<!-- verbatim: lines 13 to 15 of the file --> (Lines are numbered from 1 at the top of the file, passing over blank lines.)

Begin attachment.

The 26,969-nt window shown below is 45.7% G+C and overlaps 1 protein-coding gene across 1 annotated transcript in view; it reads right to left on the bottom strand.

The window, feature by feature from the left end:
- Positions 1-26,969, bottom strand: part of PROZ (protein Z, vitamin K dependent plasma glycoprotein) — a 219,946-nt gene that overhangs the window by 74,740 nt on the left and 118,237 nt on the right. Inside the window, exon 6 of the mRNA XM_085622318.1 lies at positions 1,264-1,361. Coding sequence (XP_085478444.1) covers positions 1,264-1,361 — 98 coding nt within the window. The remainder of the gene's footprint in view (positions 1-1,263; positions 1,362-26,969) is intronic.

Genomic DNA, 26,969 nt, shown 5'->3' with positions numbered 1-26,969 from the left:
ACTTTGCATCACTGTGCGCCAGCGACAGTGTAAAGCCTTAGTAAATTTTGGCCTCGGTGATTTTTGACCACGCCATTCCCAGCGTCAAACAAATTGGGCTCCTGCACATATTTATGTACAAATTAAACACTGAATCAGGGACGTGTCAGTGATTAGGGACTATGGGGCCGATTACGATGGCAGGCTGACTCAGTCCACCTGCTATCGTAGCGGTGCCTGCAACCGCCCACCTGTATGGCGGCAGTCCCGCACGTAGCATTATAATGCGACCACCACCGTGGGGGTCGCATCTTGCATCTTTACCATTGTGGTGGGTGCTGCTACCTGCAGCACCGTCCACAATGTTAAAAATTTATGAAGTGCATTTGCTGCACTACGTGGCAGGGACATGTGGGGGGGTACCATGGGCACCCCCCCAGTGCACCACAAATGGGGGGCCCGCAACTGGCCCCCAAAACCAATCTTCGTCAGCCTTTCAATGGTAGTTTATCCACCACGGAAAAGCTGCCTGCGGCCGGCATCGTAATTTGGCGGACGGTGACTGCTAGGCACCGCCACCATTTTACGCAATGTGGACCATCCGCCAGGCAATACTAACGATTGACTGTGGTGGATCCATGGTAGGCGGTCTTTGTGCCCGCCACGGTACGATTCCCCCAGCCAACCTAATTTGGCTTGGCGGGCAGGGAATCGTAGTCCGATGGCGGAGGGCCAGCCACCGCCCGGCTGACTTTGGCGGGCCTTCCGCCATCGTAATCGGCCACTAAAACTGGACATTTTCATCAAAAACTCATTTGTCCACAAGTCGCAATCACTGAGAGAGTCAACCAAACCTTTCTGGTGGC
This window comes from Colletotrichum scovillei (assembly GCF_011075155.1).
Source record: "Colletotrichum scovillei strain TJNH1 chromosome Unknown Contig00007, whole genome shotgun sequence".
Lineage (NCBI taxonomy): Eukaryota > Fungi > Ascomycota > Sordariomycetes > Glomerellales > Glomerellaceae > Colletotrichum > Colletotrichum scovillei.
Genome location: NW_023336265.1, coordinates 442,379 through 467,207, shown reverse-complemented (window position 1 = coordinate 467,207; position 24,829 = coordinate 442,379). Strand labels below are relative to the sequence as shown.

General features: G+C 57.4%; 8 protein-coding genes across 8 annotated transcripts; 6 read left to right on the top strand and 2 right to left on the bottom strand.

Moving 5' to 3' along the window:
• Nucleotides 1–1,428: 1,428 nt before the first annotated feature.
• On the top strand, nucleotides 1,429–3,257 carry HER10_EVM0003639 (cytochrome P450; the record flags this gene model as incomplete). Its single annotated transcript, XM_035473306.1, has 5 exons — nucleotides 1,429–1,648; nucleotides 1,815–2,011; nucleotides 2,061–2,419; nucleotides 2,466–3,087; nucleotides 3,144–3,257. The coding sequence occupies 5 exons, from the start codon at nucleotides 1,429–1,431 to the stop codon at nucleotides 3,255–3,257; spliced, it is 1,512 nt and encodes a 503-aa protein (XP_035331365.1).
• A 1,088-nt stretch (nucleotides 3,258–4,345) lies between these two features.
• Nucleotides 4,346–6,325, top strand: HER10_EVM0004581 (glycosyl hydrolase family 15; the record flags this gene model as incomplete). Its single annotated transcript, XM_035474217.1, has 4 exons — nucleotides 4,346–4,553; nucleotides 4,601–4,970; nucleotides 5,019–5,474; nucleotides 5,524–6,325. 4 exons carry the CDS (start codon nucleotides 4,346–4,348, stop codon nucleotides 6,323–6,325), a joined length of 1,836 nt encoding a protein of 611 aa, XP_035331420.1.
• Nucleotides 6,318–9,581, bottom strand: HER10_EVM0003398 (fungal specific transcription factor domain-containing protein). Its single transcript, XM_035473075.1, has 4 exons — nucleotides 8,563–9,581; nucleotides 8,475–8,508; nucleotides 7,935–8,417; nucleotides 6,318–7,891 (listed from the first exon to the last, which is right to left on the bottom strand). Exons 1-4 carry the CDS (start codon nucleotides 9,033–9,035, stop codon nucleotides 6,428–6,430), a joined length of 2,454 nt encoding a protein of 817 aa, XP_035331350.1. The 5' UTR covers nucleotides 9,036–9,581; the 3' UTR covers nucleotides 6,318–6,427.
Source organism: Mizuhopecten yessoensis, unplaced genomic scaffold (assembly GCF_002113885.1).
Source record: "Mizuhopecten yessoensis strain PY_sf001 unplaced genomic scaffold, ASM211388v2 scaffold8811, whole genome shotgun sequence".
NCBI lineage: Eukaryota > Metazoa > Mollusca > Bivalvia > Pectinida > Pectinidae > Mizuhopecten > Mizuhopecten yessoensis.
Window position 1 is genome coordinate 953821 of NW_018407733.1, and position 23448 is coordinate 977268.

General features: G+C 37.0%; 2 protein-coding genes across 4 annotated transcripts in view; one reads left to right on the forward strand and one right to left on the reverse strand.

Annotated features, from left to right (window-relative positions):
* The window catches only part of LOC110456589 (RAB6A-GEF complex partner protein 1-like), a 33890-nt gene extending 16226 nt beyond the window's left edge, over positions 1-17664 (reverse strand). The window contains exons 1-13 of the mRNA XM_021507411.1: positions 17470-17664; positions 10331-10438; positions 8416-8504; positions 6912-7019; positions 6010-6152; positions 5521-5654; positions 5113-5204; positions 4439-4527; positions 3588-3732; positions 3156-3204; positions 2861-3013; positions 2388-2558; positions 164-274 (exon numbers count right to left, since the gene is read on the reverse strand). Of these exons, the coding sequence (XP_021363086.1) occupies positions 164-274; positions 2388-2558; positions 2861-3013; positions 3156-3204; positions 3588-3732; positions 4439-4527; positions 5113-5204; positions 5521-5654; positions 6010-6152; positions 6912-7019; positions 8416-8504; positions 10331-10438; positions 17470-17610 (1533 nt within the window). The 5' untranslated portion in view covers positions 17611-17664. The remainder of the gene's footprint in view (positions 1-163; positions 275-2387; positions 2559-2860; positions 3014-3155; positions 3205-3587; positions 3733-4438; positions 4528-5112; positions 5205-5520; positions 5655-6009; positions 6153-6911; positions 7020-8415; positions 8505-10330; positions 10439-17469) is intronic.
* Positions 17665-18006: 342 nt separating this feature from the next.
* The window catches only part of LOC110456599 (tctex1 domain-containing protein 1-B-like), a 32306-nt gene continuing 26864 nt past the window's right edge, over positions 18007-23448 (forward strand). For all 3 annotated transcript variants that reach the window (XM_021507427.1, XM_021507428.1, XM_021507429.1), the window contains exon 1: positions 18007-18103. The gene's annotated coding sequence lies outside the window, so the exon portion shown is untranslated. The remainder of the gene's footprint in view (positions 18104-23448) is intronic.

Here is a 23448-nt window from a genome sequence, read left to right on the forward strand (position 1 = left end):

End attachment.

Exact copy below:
• On the top strand, nucleotides 1,429–3,257 carry HER10_EVM0003639 (cytochrome P450; the record flags this gene model as incomplete). Its single annotated transcript, XM_035473306.1, has 5 exons — nucleotides 1,429–1,648; nucleotides 1,815–2,011; nucleotides 2,061–2,419; nucleotides 2,466–3,087; nucleotides 3,144–3,257. The coding sequence occupies 5 exons, from the start codon at nucleotides 1,429–1,431 to the stop codon at nucleotides 3,255–3,257; spliced, it is 1,512 nt and encodes a 503-aa protein (XP_035331365.1).
• A 1,088-nt stretch (nucleotides 3,258–4,345) lies between these two features.
• Nucleotides 4,346–6,325, top strand: HER10_EVM0004581 (glycosyl hydrolase family 15; the record flags this gene model as incomplete). Its single annotated transcript, XM_035474217.1, has 4 exons — nucleotides 4,346–4,553; nucleotides 4,601–4,970; nucleotides 5,019–5,474; nucleotides 5,524–6,325. 4 exons carry the CDS (start codon nucleotides 4,346–4,348, stop codon nucleotides 6,323–6,325), a joined length of 1,836 nt encoding a protein of 611 aa, XP_035331420.1.